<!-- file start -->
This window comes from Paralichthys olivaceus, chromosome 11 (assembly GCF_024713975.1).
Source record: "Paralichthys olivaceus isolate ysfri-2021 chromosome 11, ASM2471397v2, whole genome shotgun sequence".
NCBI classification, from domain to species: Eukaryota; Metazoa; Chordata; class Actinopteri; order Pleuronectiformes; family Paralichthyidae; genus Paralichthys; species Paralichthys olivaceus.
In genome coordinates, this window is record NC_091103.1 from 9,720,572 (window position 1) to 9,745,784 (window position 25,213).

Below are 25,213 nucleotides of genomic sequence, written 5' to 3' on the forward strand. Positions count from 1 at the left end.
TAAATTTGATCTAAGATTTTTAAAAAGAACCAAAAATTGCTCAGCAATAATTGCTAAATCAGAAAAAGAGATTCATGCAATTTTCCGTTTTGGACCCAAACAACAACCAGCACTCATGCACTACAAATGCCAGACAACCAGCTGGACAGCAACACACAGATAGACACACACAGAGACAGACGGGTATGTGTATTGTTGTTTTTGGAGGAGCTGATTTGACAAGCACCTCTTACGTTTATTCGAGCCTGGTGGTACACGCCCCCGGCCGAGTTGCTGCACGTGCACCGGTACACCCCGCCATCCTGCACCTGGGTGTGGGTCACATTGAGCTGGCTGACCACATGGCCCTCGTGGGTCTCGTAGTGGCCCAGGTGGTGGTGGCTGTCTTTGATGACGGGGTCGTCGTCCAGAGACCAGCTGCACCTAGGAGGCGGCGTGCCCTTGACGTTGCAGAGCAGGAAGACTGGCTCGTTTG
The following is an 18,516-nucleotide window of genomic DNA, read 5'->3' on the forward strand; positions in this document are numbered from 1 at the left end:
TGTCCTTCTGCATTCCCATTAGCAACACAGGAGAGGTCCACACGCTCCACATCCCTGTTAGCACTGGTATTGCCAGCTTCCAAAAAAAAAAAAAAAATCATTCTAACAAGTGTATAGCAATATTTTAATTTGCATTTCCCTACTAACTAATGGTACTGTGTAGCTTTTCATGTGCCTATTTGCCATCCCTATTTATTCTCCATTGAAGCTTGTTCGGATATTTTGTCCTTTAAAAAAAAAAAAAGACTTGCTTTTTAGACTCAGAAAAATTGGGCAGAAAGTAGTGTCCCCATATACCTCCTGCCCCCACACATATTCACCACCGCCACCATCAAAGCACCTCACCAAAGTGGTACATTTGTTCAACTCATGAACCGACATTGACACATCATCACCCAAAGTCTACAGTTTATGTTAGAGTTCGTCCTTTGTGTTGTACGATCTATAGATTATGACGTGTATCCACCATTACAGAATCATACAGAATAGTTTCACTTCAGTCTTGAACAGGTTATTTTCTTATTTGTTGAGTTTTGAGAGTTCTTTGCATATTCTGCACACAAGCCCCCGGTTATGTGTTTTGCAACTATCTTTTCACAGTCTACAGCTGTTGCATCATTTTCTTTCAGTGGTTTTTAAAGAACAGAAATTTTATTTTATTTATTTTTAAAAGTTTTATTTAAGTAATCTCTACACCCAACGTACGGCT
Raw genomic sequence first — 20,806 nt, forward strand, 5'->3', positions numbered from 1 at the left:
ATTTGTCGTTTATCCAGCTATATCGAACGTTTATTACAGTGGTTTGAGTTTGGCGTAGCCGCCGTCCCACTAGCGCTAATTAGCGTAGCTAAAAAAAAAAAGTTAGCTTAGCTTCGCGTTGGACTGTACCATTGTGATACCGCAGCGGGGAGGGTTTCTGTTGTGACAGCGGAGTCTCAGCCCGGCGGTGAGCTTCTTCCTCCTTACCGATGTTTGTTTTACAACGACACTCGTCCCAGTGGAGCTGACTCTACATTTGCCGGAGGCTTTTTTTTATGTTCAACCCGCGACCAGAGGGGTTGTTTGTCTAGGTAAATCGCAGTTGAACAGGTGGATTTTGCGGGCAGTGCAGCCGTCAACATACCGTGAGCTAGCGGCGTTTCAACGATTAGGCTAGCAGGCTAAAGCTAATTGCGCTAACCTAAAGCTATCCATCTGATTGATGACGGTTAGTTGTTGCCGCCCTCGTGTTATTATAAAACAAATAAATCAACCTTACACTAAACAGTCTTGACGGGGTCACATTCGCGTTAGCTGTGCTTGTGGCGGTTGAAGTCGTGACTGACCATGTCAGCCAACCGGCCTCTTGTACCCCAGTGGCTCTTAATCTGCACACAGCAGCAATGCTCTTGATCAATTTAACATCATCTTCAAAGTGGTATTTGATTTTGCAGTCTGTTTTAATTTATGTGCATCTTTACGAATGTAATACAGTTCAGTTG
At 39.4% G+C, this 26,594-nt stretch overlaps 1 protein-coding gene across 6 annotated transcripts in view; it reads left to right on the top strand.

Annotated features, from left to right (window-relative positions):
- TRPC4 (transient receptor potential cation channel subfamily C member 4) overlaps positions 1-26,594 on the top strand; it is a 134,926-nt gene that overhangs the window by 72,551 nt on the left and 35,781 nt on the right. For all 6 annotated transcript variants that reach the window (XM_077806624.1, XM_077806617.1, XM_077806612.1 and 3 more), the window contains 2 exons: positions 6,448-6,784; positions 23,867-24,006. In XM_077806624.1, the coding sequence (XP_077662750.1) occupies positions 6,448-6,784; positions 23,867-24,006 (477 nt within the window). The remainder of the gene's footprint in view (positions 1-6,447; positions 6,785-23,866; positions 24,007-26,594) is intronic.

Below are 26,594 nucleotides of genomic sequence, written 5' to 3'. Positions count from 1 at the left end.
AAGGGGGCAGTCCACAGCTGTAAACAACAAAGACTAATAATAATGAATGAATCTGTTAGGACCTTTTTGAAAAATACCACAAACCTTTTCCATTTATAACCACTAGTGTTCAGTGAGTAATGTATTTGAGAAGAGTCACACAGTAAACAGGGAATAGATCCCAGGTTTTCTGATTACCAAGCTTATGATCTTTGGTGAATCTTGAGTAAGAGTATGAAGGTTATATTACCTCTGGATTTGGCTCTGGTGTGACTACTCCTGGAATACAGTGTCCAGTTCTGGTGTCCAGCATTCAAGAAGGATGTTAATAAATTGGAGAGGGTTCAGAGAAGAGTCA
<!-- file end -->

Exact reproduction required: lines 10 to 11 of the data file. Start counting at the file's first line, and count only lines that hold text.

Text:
ATTTGTCGTTTATCCAGCTATATCGAACGTTTATTACAGTGGTTTGAGTTTGGCGTAGCCGCCGTCCCACTAGCGCTAATTAGCGTAGCTAAAAAAAAAAAGTTAGCTTAGCTTCGCGTTGGACTGTACCATTGTGATACCGCAGCGGGGAGGGTTTCTGTTGTGACAGCGGAGTCTCAGCCCGGCGGTGAGCTTCTTCCTCCTTACCGATGTTTGTTTTACAACGACACTCGTCCCAGTGGAGCTGACTCTACATTTGCCGGAGGCTTTTTTTTATGTTCAACCCGCGACCAGAGGGGTTGTTTGTCTAGGTAAATCGCAGTTGAACAGGTGGATTTTGCGGGCAGTGCAGCCGTCAACATACCGTGAGCTAGCGGCGTTTCAACGATTAGGCTAGCAGGCTAAAGCTAATTGCGCTAACCTAAAGCTATCCATCTGATTGATGACGGTTAGTTGTTGCCGCCCTCGTGTTATTATAAAACAAATAAATCAACCTTACACTAAACAGTCTTGACGGGGTCACATTCGCGTTAGCTGTGCTTGTGGCGGTTGAAGTCGTGACTGACCATGTCAGCCAACCGGCCTCTTGTACCCCAGTGGCTCTTAATCTGCACACAGCAGCAATGCTCTTGATCAATTTAACATCATCTTCAAAGTGGTATTTGATTTTGCAGTCTGTTTTAATTTATGTGCATCTTTACGAATGTAATACAGTTCAGTTG
At 39.4% G+C, this 26,594-nt stretch overlaps 1 protein-coding gene across 6 annotated transcripts in view; it reads left to right on the top strand.